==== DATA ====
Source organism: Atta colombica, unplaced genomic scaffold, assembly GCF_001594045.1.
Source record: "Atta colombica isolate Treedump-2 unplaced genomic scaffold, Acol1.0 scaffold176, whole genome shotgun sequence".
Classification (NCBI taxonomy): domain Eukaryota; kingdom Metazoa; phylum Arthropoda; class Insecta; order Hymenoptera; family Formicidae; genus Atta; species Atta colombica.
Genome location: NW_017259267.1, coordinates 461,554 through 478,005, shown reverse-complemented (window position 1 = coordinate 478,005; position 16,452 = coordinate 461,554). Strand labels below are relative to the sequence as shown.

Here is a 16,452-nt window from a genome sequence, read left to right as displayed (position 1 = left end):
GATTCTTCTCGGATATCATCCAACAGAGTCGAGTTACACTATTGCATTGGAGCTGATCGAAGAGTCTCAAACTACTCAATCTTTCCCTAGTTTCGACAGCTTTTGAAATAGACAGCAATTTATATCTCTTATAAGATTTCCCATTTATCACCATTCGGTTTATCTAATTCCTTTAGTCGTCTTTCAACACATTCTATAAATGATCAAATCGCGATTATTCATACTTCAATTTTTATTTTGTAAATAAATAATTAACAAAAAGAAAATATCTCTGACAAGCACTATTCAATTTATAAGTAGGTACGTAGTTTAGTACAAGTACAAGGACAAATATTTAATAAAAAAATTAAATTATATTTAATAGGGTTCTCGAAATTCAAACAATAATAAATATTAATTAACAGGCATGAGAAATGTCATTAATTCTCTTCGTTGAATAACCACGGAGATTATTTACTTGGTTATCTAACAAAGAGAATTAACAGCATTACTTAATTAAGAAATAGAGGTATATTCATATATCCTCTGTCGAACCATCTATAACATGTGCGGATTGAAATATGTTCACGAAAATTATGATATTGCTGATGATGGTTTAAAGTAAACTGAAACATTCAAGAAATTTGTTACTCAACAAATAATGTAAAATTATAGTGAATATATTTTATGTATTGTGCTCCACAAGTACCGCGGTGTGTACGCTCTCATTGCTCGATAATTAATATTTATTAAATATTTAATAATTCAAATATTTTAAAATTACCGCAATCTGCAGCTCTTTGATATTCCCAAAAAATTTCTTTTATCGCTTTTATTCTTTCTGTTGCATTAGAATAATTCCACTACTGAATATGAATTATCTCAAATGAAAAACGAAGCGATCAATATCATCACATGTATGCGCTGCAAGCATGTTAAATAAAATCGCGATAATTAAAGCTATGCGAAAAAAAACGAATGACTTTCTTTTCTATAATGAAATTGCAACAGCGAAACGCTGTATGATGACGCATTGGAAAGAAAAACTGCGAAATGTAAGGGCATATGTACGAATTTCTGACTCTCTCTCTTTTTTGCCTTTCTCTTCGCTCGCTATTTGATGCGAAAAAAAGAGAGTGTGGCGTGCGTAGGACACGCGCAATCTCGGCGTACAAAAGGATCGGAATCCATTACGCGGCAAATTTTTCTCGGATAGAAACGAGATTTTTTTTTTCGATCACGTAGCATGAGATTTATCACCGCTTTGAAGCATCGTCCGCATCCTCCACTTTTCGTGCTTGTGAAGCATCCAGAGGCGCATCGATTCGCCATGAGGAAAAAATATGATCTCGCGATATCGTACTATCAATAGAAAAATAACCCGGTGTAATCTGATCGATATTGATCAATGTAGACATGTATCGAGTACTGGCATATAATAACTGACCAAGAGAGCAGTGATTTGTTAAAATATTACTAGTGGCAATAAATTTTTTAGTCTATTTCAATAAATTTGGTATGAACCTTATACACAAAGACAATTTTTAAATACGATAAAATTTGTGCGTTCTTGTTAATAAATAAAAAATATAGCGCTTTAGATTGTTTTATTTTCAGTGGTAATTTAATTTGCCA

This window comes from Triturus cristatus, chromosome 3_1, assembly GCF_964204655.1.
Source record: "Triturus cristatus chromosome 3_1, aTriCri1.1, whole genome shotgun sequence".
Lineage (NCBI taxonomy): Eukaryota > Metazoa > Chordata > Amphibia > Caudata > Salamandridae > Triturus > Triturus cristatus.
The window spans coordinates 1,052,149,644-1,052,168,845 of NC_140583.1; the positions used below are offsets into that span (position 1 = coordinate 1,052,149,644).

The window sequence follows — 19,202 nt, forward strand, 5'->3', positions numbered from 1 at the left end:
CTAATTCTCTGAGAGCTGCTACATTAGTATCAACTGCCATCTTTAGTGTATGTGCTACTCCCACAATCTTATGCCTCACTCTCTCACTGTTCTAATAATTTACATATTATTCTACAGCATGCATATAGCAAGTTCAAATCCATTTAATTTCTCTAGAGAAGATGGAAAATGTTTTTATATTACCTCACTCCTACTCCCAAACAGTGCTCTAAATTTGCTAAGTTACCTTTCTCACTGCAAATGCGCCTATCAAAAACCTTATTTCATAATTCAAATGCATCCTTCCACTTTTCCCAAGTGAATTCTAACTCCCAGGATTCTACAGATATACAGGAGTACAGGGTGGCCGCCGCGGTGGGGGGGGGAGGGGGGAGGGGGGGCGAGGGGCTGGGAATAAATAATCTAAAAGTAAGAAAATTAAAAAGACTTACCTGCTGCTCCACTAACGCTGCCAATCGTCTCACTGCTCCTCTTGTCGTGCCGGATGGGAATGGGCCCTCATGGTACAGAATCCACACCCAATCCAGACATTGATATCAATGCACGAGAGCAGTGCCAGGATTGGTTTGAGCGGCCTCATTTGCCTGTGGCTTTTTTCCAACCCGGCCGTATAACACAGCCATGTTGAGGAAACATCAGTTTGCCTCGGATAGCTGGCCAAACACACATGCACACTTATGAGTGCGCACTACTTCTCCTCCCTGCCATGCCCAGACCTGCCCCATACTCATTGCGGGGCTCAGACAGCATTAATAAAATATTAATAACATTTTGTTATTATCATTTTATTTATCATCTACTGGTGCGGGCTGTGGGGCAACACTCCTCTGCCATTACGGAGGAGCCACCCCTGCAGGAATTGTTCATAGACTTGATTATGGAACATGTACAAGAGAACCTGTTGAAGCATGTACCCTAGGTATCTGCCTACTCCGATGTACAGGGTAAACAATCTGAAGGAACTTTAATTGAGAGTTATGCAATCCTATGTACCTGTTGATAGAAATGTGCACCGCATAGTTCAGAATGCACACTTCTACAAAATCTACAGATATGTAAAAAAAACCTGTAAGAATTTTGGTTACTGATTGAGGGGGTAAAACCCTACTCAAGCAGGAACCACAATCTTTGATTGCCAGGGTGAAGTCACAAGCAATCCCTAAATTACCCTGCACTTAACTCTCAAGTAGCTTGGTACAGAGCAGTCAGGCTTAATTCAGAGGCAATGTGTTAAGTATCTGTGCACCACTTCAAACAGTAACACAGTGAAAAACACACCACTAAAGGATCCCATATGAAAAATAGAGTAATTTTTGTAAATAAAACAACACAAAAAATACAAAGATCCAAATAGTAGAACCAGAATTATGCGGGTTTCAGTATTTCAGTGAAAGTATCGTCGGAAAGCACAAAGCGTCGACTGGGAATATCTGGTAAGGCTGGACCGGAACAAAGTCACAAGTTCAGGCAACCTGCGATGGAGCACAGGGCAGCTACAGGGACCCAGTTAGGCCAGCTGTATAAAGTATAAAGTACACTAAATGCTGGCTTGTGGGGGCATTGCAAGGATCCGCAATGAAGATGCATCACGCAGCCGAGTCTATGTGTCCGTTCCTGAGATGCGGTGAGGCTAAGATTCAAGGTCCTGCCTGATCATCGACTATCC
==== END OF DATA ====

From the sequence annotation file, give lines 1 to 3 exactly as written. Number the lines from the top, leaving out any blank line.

Source organism: Atta colombica, unplaced genomic scaffold, assembly GCF_001594045.1.
Source record: "Atta colombica isolate Treedump-2 unplaced genomic scaffold, Acol1.0 scaffold176, whole genome shotgun sequence".
Classification (NCBI taxonomy): domain Eukaryota; kingdom Metazoa; phylum Arthropoda; class Insecta; order Hymenoptera; family Formicidae; genus Atta; species Atta colombica.